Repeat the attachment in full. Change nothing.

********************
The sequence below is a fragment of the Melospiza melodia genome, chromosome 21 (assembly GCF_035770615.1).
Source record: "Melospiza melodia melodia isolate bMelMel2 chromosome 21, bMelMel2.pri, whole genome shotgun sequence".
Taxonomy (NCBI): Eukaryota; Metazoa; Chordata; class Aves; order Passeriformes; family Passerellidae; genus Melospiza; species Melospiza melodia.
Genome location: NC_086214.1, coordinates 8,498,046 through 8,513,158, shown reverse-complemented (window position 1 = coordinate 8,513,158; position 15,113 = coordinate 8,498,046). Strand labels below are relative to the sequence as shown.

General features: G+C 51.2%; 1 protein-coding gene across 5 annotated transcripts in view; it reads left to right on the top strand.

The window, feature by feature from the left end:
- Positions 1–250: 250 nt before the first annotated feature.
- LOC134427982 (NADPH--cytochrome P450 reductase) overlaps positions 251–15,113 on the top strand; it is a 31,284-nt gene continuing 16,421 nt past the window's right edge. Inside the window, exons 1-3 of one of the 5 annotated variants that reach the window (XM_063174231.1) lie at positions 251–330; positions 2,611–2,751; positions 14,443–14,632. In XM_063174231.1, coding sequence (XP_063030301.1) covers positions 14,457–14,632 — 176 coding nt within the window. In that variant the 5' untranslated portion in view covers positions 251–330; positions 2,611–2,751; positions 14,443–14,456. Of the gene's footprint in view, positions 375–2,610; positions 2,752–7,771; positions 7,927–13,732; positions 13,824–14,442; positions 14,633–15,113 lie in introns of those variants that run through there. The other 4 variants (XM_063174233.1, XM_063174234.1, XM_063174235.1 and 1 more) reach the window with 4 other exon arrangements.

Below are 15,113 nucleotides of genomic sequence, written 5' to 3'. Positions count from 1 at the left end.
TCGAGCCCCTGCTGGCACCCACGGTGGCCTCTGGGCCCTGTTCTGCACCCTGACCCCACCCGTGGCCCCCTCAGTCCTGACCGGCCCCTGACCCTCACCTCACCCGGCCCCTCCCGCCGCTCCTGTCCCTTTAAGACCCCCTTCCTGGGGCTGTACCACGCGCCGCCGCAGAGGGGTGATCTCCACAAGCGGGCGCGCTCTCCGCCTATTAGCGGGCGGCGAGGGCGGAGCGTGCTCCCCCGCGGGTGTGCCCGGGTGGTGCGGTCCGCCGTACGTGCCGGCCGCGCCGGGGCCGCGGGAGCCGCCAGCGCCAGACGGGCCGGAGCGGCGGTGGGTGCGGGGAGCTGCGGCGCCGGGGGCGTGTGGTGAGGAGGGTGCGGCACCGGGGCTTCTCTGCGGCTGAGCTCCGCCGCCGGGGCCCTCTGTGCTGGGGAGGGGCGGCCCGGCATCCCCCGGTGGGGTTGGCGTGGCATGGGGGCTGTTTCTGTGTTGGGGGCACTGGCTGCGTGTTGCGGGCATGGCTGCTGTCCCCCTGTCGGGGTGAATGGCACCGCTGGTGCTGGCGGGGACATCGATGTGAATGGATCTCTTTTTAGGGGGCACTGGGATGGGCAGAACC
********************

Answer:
The sequence below is a fragment of the Melospiza melodia genome, chromosome 21 (assembly GCF_035770615.1).
Source record: "Melospiza melodia melodia isolate bMelMel2 chromosome 21, bMelMel2.pri, whole genome shotgun sequence".
Taxonomy (NCBI): Eukaryota; Metazoa; Chordata; class Aves; order Passeriformes; family Passerellidae; genus Melospiza; species Melospiza melodia.
Genome location: NC_086214.1, coordinates 8,498,046 through 8,513,158, shown reverse-complemented (window position 1 = coordinate 8,513,158; position 15,113 = coordinate 8,498,046). Strand labels below are relative to the sequence as shown.

General features: G+C 51.2%; 1 protein-coding gene across 5 annotated transcripts in view; it reads left to right on the top strand.

The window, feature by feature from the left end:
- Positions 1–250: 250 nt before the first annotated feature.
- LOC134427982 (NADPH--cytochrome P450 reductase) overlaps positions 251–15,113 on the top strand; it is a 31,284-nt gene continuing 16,421 nt past the window's right edge. Inside the window, exons 1-3 of one of the 5 annotated variants that reach the window (XM_063174231.1) lie at positions 251–330; positions 2,611–2,751; positions 14,443–14,632. In XM_063174231.1, coding sequence (XP_063030301.1) covers positions 14,457–14,632 — 176 coding nt within the window. In that variant the 5' untranslated portion in view covers positions 251–330; positions 2,611–2,751; positions 14,443–14,456. Of the gene's footprint in view, positions 375–2,610; positions 2,752–7,771; positions 7,927–13,732; positions 13,824–14,442; positions 14,633–15,113 lie in introns of those variants that run through there. The other 4 variants (XM_063174233.1, XM_063174234.1, XM_063174235.1 and 1 more) reach the window with 4 other exon arrangements.

Below are 15,113 nucleotides of genomic sequence, written 5' to 3'. Positions count from 1 at the left end.
TCGAGCCCCTGCTGGCACCCACGGTGGCCTCTGGGCCCTGTTCTGCACCCTGACCCCACCCGTGGCCCCCTCAGTCCTGACCGGCCCCTGACCCTCACCTCACCCGGCCCCTCCCGCCGCTCCTGTCCCTTTAAGACCCCCTTCCTGGGGCTGTACCACGCGCCGCCGCAGAGGGGTGATCTCCACAAGCGGGCGCGCTCTCCGCCTATTAGCGGGCGGCGAGGGCGGAGCGTGCTCCCCCGCGGGTGTGCCCGGGTGGTGCGGTCCGCCGTACGTGCCGGCCGCGCCGGGGCCGCGGGAGCCGCCAGCGCCAGACGGGCCGGAGCGGCGGTGGGTGCGGGGAGCTGCGGCGCCGGGGGCGTGTGGTGAGGAGGGTGCGGCACCGGGGCTTCTCTGCGGCTGAGCTCCGCCGCCGGGGCCCTCTGTGCTGGGGAGGGGCGGCCCGGCATCCCCCGGTGGGGTTGGCGTGGCATGGGGGCTGTTTCTGTGTTGGGGGCACTGGCTGCGTGTTGCGGGCATGGCTGCTGTCCCCCTGTCGGGGTGAATGGCACCGCTGGTGCTGGCGGGGACATCGATGTGAATGGATCTCTTTTTAGGGGGCACTGGGATGGGCAGAACC